NOW: Williams won a role on the short-lived ABC comedy “What About Joan?,” which also starred Kyle Chandler and Joan Cusack, after “Family Matters” ended. In the years following, Williams made appearances on “Girlfriends,” “The Parkers” and “Eve.” In 2006, she created the Kellie Williams Program to provide students in the Washington D.C. area an opportunity to produce a television show for Comcast. In 2009, she married Hannibal Jackson, with whom she now has two children, a three-year-old daughter named Hannah Belle and a one-year-old son named John Ervin. She’s largely stopped acting since.

Jaimee Foxworth (Judy Winslow)

THEN: After she began her career as a child model at the age of five, Foxworth soon appeared in national TV ads and a few small-screen guest-starring roles, including one on “Amen,” like her TV brother Darius McCrary. She was only 10 when she landed the role of Judy Winslow, the youngest of the family’s three children.

NOW: At the end of “Family Matters'” fourth season, Judy walked upstairs to her room … and was never seen again. Foxworth’s character proved to have little purpose on the show and thus, she was written out. The young actress struggled to find work and she decided to form a short-lived musical group (named S.H.E.) with her two sisters. In later years, Foxworth battled substance abuse and depression, eventually ending up on “Celebrity Rehab with Dr. Drew.” Foxworth later transitioned to pornographic films using the name Crave. Her last film was 2009’s “The Jeffersons: A XXX Parody” before she welcomed a son, Michael Douglas Shaw Jr., with her longtime boyfriend.

Jaleel White (Steve Urkel)

THEN: Before taking on the role of Steve Urkel, Jaleel White had an extensive resume of Jell-O commercials and guest stints on shows like “The Jeffersons” and “Mr. Belvedere.” On “Family Matters,” Urkel became the breakout star, spawning tons of merchandise, catchphrases and lasting fame for White.

NOW: White went on to star in the short-lived “Grown Ups” sitcom. He also provided the voice of Sonic the Hedgehog in “Sonic Underground,” appeared in “Dreamgirls,” made guest appearances on “The Game” and “Boston Legal” and starred in the 2010 series “Fake It Til You Make It.” In the following year, he starred in Cee Lo Green’s “Cry Baby” music video. His impressive moves earned White a spot on “Dancing with the Stars” in 2012. Shortly thereafter, the actor, who has one daughter, became the host of “Total Blackout,” a reality series on Syfy.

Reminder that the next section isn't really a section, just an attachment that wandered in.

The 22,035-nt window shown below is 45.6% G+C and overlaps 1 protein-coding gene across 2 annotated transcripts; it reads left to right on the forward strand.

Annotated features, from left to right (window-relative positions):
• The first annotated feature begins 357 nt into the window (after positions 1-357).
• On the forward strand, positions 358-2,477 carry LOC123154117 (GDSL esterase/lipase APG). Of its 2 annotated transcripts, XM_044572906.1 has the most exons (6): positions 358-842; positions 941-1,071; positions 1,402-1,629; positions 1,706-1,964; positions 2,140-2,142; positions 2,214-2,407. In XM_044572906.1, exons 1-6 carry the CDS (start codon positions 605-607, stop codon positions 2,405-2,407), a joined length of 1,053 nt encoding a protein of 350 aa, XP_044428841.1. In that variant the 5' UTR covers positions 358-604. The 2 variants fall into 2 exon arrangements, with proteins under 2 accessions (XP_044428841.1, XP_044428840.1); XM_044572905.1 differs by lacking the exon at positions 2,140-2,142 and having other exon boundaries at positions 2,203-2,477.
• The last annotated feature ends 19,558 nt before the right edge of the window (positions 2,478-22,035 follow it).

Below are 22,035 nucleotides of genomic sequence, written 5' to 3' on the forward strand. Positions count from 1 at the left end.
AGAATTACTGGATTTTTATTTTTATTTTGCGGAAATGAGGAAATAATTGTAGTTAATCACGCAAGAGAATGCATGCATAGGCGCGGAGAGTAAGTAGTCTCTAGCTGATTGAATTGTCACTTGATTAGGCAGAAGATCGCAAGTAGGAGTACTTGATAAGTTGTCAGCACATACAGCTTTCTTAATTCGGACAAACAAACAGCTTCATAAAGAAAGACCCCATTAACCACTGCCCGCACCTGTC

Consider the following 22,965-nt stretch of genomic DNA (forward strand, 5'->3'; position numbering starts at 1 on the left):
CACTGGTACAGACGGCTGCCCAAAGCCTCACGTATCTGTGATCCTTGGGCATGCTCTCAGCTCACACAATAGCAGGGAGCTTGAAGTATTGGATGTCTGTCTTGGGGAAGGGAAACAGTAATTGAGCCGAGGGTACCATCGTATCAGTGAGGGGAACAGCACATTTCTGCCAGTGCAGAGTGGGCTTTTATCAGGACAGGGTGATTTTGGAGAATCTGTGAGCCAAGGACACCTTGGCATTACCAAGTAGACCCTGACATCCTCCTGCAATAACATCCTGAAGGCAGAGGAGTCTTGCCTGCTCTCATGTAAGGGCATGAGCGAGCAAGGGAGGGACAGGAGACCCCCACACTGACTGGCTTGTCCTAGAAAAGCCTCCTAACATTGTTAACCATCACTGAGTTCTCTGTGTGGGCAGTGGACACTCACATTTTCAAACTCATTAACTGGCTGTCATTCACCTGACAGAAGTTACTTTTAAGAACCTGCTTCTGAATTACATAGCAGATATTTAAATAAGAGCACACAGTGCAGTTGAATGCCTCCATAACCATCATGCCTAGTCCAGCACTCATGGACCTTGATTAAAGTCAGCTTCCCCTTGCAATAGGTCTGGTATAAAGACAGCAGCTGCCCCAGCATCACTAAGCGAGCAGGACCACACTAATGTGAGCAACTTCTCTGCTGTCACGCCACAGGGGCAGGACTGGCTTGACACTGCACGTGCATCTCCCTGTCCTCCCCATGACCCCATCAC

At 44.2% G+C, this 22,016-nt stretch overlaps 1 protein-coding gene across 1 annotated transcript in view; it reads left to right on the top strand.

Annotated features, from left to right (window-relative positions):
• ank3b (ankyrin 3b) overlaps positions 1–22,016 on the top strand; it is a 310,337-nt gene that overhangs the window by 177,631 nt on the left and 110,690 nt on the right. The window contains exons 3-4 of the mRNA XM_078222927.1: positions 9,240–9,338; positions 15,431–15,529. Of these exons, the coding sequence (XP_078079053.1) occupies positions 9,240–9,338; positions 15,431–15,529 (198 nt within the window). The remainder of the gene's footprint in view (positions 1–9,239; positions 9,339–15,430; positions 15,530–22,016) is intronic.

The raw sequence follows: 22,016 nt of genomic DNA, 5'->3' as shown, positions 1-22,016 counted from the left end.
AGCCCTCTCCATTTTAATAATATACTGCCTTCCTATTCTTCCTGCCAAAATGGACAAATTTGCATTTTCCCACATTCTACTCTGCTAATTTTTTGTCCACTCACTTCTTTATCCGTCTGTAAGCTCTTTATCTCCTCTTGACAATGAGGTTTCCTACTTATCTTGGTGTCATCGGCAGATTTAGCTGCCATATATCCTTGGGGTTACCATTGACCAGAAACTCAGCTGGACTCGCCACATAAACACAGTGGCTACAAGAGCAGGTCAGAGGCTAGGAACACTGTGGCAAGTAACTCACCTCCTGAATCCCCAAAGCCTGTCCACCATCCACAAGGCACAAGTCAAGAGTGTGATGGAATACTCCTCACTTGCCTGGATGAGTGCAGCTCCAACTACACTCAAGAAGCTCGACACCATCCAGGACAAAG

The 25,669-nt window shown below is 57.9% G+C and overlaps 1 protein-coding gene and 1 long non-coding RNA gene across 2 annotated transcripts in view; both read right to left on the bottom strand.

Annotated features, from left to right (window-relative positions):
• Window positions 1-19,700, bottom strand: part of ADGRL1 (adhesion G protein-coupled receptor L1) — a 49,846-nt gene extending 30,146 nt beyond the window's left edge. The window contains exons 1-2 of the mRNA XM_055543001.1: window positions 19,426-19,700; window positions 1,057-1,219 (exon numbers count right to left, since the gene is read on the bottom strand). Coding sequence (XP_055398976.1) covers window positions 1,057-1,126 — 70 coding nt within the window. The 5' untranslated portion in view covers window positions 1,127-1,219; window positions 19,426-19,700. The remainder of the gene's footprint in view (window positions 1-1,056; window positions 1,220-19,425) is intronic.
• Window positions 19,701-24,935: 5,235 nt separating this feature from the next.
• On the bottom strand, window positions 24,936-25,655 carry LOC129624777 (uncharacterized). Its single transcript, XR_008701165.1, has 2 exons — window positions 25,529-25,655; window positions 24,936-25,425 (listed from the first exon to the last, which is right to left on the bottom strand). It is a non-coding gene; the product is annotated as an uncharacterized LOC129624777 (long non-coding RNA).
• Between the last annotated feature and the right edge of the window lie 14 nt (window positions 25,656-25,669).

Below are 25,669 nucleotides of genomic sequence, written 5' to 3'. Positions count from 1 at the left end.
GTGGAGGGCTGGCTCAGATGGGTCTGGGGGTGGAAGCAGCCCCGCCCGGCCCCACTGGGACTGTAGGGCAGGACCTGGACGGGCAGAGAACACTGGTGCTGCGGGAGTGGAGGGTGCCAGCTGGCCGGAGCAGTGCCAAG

Rosetta LeNoire (Estelle Winslow)

THEN: Rosetta LeNoire was known for her stage work before breaking into TV. She founded AMAS Repertory Theatre Company, a nonprofit theater group, in an effort to promote interracial casting. Before playing the sweet, but sassy grandmother on “Family Matters” — who was simply referred to as “Mama Winslow” — LeNoire appeared on “Gimme a Break!”

1999: Following the end of “Family Matters,” LeNoire appeared in an episode of “Cosby.” In 1999, President Clinton lauded LeNoire’s long fight against discrimination and presented her with the National Medal of the Arts (pictured). “Rosetta did more than dream of a theater with no color bar — she actually built one,” he said at the time. The actress passed away in 2002 from complications from diabetes at 90 years old.

Telma Hopkins (Rachel Crawford)

THEN: Before taking on the role of Aunt Rachel, Harriette’s sister, on “Family Matters,” Telma Hopkins was a member the 1970s pop group Tony Orlando and Dawn. She had roles on “Bosom Buddies” and “Gimme a Break!” before winning the gig on “Family Matters.” Hopkins was a series regular at the start of the show, but then became recurring in later seasons.

NOW: Following “Family Matters,” Hopkins did some voice work and had guest roles on “ER,” “The Hughleys,” and “Any Day Now.” She starred in “Half and Half” from 2002 to 2006 and was last seen in the TBS series “Are We There Yet?”

Bryton McClure (Richie Crawford)

THEN: “Family Matters” was Bryton McClure’s first acting role. He played Rachel’s son Richie from 1990 to 1997 and rocked a pretty impressive jheri curl mullet.

NOW: Now known as Bryton James, the actor went on to do voice work on shows such as “Young Justice,” “The Kids from Room 402” and “Zevo-3.” He played witch Luka Martin on The CW’s “The Vampire Diaries” from 2010 to 2011 and has played Devon Hamilton on “The Young and the Restless” since 2004. The part has earned James a Daytime Emmy Award and a NAACP Image Award.

To see what happened with other cast members, click here:

Article Courtesy of The Huffington Post

Pictures Courtesy of ABC, Getty Images and The Huffington Post